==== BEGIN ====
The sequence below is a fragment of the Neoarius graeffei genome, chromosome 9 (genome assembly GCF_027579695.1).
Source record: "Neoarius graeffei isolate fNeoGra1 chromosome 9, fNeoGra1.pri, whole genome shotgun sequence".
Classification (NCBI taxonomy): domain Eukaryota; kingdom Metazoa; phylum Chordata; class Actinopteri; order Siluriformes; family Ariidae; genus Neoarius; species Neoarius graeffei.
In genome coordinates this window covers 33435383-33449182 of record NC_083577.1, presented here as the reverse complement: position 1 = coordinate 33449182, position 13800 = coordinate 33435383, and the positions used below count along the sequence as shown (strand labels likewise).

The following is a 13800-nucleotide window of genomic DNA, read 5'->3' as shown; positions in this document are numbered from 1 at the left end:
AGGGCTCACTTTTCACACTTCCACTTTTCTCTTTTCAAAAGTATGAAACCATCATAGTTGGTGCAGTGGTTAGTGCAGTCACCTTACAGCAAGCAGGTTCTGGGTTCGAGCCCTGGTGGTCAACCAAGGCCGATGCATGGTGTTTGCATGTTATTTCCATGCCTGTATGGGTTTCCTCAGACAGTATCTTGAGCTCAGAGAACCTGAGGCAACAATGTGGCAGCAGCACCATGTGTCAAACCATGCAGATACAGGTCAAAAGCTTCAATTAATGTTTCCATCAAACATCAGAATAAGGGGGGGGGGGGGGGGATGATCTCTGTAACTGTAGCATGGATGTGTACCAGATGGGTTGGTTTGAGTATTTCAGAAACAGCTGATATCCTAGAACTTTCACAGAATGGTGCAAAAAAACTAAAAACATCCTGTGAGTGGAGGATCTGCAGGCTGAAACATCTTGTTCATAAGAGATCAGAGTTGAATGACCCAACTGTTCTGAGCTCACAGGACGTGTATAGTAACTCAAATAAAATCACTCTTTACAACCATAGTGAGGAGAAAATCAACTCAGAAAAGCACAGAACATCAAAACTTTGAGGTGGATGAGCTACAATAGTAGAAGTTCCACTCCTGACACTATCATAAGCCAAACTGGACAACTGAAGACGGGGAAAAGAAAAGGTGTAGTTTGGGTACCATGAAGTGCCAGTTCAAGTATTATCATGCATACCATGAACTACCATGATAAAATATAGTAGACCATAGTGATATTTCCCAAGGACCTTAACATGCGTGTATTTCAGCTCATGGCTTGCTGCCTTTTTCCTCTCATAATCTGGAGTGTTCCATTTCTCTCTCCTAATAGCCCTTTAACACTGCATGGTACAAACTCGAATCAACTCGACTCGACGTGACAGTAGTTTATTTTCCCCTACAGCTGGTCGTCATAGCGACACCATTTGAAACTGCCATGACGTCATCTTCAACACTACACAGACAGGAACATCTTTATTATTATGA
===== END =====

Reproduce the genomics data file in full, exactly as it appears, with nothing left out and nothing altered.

The sequence below is a fragment of the Neoarius graeffei genome, chromosome 9 (genome assembly GCF_027579695.1).
Source record: "Neoarius graeffei isolate fNeoGra1 chromosome 9, fNeoGra1.pri, whole genome shotgun sequence".
Classification (NCBI taxonomy): domain Eukaryota; kingdom Metazoa; phylum Chordata; class Actinopteri; order Siluriformes; family Ariidae; genus Neoarius; species Neoarius graeffei.
In genome coordinates this window covers 33435383-33449182 of record NC_083577.1, presented here as the reverse complement: position 1 = coordinate 33449182, position 13800 = coordinate 33435383, and the positions used below count along the sequence as shown (strand labels likewise).

The following is a 13800-nucleotide window of genomic DNA, read 5'->3' as shown; positions in this document are numbered from 1 at the left end:
AGGGCTCACTTTTCACACTTCCACTTTTCTCTTTTCAAAAGTATGAAACCATCATAGTTGGTGCAGTGGTTAGTGCAGTCACCTTACAGCAAGCAGGTTCTGGGTTCGAGCCCTGGTGGTCAACCAAGGCCGATGCATGGTGTTTGCATGTTATTTCCATGCCTGTATGGGTTTCCTCAGACAGTATCTTGAGCTCAGAGAACCTGAGGCAACAATGTGGCAGCAGCACCATGTGTCAAACCATGCAGATACAGGTCAAAAGCTTCAATTAATGTTTCCATCAAACATCAGAATAAGGGGGGGGGGGGGGGGATGATCTCTGTAACTGTAGCATGGATGTGTACCAGATGGGTTGGTTTGAGTATTTCAGAAACAGCTGATATCCTAGAACTTTCACAGAATGGTGCAAAAAAACTAAAAACATCCTGTGAGTGGAGGATCTGCAGGCTGAAACATCTTGTTCATAAGAGATCAGAGTTGAATGACCCAACTGTTCTGAGCTCACAGGACGTGTATAGTAACTCAAATAAAATCACTCTTTACAACCATAGTGAGGAGAAAATCAACTCAGAAAAGCACAGAACATCAAAACTTTGAGGTGGATGAGCTACAATAGTAGAAGTTCCACTCCTGACACTATCATAAGCCAAACTGGACAACTGAAGACGGGGAAAAGAAAAGGTGTAGTTTGGGTACCATGAAGTGCCAGTTCAAGTATTATCATGCATACCATGAACTACCATGATAAAATATAGTAGACCATAGTGATATTTCCCAAGGACCTTAACATGCGTGTATTTCAGCTCATGGCTTGCTGCCTTTTTCCTCTCATAATCTGGAGTGTTCCATTTCTCTCTCCTAATAGCCCTTTAACACTGCATGGTACAAACTCGAATCAACTCGACTCGACGTGACAGTAGTTTATTTTCCCCTACAGCTGGTCGTCATAGCGACACCATTTGAAACTGCCATGACGTCATCTTCAACACTACACAGACAGGAACATCTTTATTATTATGA